Full text of artist and writer Kent Grosswiler’s talk: Overcoming Your Own Worst Enemy…YOU at TEDxYearlingRoad conference.
Listen to the MP3 Audio here:
Kent Grosswiler – Artist
Hello. I’m curious how many people here have had a project or a potential hobby? Something you want to try on the back burner?
Or, something you maybe started into a little bit and decided you were no good and quit? If I could see a show of hands, please… okay! So we can relate to one another on this.
That’s been the story of my life and I’m not really sure where those messages came from.
I don’t remember anybody telling me stuff like this when I was a little kid. I know I have some friends – maybe it was their parents or older siblings or a teacher or a coach gave them some negative self messages.
But you know a lot of my life, if somebody would tell me I can’t do something, I would get kind of aggressive and say ‘Watch me!’ And I’ve always been really puzzled with this.
When certain things were offered like ‘You should try this’, or even if I would think myself like, ‘I want to try this’, this voice up here would be like, ‘Oh man, you’re not going to be, any good at that; like so why even bother!’
And a lot of things, when I was a child I would start. My parents enrolled me in all kinds of different activities – gymnastics lessons, different kinds of sports, piano lessons, swimming lessons.
And you know there would be this disconnect. I would see older kids who had been doing it so much longer. And I particularly remembered it at gymnastics lessons. I was doing my little forward rolls and I was watching older kids do handsprings and back flips, and there was just this disconnect in-between like where I was at in this timeline with work involved and where they were at’. And so I quit.
And I would quit everything I did up to a period of time.
Like one thing, as I got a little older… one thing like that I did stick with for a while was playing drums. I’m a musician. But I need to tell you like by the time I got into high school I was starting to drink a lot and I would start to do a lot of drugs.
And you know a little bit further into high school, I had begun my own criminal enterprise. And of course that was one of those things people like, ‘Dude, you can’t do stuff like that’, I was like, ‘Yeah, watch me.’
But you know when it came to anything productive, I mean just the negative self-talk up here like I would always quit or not even bother. Like the amount of space in the top of my skull would like probably fit in a soccer ball, like it’s not very much space but to me like it’s the wild wild west, or it’s the set of a Mad Max movie.
And that serves me really well in my creative endeavors. But like the voices up there can be awful like the jury that I put myself up against or the committee, and all the talking.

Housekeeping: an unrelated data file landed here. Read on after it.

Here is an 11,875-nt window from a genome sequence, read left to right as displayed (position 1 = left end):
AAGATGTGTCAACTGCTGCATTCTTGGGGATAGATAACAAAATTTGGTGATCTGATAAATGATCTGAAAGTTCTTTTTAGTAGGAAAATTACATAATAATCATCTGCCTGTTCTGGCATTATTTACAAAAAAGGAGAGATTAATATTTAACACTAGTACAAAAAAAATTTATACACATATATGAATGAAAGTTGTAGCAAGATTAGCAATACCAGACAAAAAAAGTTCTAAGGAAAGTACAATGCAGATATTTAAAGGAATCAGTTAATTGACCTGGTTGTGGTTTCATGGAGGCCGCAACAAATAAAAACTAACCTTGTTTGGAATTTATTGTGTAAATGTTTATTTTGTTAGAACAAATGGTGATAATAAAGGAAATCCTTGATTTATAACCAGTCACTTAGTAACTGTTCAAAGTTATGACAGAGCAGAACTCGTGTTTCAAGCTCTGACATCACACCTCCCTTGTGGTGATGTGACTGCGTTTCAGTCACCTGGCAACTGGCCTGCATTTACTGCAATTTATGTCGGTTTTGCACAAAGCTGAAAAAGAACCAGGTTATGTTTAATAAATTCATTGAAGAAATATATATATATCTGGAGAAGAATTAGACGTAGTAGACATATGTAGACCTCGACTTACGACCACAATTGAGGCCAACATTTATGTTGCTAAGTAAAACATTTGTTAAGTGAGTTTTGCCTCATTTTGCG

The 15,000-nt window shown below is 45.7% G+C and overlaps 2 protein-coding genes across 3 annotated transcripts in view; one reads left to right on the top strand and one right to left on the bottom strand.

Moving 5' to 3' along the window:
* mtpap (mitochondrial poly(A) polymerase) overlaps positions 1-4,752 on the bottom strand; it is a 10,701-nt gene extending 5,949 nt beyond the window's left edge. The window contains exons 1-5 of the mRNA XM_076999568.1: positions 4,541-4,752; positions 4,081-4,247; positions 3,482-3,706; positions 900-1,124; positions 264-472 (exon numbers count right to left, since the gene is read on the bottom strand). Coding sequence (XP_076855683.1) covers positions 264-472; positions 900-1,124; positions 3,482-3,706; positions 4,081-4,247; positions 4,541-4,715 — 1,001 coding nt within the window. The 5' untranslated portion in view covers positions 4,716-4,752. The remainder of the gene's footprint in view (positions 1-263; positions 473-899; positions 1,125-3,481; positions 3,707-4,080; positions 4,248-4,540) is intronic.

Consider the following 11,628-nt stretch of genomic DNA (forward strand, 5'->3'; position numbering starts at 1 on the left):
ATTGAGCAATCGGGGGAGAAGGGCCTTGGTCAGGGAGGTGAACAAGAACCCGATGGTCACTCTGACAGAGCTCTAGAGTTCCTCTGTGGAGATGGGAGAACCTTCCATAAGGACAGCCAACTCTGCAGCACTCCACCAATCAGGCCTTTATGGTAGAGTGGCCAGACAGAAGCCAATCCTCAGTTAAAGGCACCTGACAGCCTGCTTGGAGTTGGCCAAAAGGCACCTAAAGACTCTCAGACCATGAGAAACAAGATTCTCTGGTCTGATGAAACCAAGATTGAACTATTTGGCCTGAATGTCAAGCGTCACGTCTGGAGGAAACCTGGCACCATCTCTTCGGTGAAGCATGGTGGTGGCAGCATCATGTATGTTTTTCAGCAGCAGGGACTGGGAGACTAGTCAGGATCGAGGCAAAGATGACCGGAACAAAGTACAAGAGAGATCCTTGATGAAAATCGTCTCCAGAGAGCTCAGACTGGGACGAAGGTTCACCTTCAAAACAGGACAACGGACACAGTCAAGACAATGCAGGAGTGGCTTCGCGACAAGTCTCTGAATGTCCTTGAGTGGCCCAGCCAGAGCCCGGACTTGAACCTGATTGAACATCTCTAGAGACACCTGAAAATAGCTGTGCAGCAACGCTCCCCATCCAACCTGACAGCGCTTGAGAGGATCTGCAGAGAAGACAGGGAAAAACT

I mean even right now like maybe you’ll think, ‘I’m doing a good job’, but there’s voices up here like, ‘Dude, you can’t give a TED talk.’ And you know I’ve moved through it long enough to it’s like, ‘Oh that’s funny, because I’m doing one right now.’
The one thing that I was doing and was starting to do okay at (is) playing the drums. Other things I was doing just snow balled and I eventually like eradicated all the good opportunities I could have had as a musician.
And so you know I’m getting into like going to fast forward a lot of this, and I do want to say like I may or may not be a member of a certain organization that follows this 12-step agenda and meets with some regularity in church basements and serve some of the worst coffee on the planet.
This talk involves a little bit of that. But this talk isn’t about that because you know if I were a member of that, you guys could come hear me give that talk for free. And I’m not trying to create a bunch of drama with the TEDx organizers and y’all want your money back like once you can find out that fact.
Late 2000 I was 31 years old and I pretty much wrecked my life. I was looking at getting my left hand amputated. I was looking at some prison time.
And so maybe the first time ever I thought that I’d try something new which I did not want to do. I ended up going to a treatment center, six-month inpatient treatment center. I really did what I was told to do while I was there. It was not easy and I look back and I laughed because they really weren’t telling me anything crazy. It was like…
- Get up at the same time every day
- Be on time for the meals
- Make your bed
- Don’t be a jerk
- Don’t sass staff
Like really simple stuff. But at that point in time in my life it seemed impossible. But you know I was willing to try something new. And at the end of that tenure we had to go apply for jobs and I didn’t even know. I was 31 years old (and) didn’t know how to fill out a job application.
Fast forward. Things got a little bit more a year later. I mean I spent a lot of time there. I lived close to it, felt really safe, and I was there a lot. I would do volunteer work and I got a phone call from a friend of mine who you know had the program manager position. He was like, ‘Man, why don’t you come work for us as a counselor’s aid?’
And it took him like in my head it’s like, ‘Oh! I can’t do that… like I just don’t think I can do it.’ And fortunately his persistence, he made an offering its like, ‘Look if it doesn’t work out, I’ll keep you on retainer, you know, if you just want to do like different little projects here and there.’ So I did it.
And about a month into that he put in his two weeks’ notice and there’s again you know this voice up in my head like, ‘Man, that looks like a really cool job. Like you should go talk to the director and telling me we’re interested’
then this other voice is like, ‘No, no, and that’s an adults job. You can’t do that job!’ And then the other voice over here is like, ‘Look you’re 32 years old, like that qualifies as an adult. So maybe it’s time you get an adult’s job!’